Contractors have been looking at laying off staff as Wimbledon attendances took a dive on week one – down 11 per cent this year competed to 2019.

Not counting 2020 and last year because of Covid, Monday’s crowd of 36,603 was the lowest for an opening day since 2007.

Tuesday and Wednesday crowds have not been this low since 2016 and Thursday’s attendance was the lowest since 2004.

Why? The cost of tickets, the current cost of living crisis with inflation at 10 per cent, Covid concerns, the absence this year of some of the big names like Roger Federer, or the banning of Russian players, which has been quite divisive.

Some, or all, of the above have clearly played a part.

One contractor boss said in an email revolved by the London media: “As you may have noticed, visitor numbers are lower than expected, for this reason the AELTC have asked that we look at reducing our day staff numbers. It may become necessary to cut staff.”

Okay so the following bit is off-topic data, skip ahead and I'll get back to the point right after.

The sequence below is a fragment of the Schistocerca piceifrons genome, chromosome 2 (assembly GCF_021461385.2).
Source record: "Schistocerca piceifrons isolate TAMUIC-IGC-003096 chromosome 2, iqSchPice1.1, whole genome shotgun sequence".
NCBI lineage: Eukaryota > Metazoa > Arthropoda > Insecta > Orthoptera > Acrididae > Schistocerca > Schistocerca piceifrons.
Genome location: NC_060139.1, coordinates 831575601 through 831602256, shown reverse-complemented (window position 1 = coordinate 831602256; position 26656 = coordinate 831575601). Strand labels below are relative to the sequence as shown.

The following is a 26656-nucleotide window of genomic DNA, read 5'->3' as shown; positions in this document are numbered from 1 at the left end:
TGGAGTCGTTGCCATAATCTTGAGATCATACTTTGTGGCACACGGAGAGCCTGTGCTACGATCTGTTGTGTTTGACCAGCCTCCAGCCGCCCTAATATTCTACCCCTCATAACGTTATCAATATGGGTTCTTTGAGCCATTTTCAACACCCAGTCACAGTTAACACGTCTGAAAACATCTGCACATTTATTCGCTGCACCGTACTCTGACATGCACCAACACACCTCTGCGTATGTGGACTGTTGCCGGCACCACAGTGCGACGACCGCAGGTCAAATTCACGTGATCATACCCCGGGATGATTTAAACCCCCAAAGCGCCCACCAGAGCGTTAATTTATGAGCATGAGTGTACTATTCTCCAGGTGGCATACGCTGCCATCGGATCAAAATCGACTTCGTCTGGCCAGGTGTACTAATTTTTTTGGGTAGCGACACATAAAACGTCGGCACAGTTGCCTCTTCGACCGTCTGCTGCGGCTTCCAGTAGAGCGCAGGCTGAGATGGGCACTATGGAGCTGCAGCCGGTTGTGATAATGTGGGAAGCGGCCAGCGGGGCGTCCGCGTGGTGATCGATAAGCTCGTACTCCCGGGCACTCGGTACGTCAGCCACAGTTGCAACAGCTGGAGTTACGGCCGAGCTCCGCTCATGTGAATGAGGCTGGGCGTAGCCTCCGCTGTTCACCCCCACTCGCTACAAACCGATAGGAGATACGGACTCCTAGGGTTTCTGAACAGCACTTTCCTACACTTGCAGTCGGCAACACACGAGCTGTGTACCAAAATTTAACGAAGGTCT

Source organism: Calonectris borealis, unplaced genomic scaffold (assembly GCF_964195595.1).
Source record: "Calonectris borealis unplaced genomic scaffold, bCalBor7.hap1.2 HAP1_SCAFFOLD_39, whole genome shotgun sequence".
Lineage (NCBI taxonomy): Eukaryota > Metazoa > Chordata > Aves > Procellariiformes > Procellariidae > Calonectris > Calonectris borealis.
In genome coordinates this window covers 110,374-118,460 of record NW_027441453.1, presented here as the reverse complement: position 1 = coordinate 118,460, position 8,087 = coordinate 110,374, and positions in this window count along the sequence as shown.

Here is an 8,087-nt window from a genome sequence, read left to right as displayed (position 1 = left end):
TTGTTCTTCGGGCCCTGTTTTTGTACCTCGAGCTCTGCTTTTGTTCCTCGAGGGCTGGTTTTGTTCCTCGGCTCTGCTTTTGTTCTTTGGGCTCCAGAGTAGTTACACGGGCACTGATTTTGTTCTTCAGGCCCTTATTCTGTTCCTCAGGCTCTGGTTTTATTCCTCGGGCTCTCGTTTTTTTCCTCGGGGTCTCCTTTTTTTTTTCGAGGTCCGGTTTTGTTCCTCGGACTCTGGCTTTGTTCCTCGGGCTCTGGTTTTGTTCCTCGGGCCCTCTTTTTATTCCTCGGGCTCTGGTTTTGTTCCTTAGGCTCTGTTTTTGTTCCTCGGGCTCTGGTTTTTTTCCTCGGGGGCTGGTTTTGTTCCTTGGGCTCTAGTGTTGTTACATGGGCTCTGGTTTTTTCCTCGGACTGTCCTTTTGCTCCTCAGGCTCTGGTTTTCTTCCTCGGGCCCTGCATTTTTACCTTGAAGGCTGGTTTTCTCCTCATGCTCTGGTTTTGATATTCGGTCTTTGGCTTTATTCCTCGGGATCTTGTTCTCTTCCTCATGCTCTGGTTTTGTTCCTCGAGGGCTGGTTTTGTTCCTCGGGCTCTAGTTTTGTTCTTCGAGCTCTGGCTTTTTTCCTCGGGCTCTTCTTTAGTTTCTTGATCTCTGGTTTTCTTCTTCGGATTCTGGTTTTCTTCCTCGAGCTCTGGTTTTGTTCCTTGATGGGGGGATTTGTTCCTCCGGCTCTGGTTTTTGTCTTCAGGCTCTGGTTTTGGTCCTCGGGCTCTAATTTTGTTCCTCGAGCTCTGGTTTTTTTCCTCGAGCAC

And by Friday the cuts had begun. “They’re firing people left, right and centre,” one staff member told the Telegraph.

“They’re basically overstaffed and they said there’s not enough fans here – not what they expected – so they’re having to fire people. Someone went to the loo without asking so they fired him. It started happening on Wednesday.”

There have been reports of issues with the ticket resale system, but officials said the main courts were fully booked each day. General ground passes were not selling out though.

The All England Club has denied that it had asked its contractors to cut their staff.

But the fact remains, Wimbledon numbers ain’t what they used to be.


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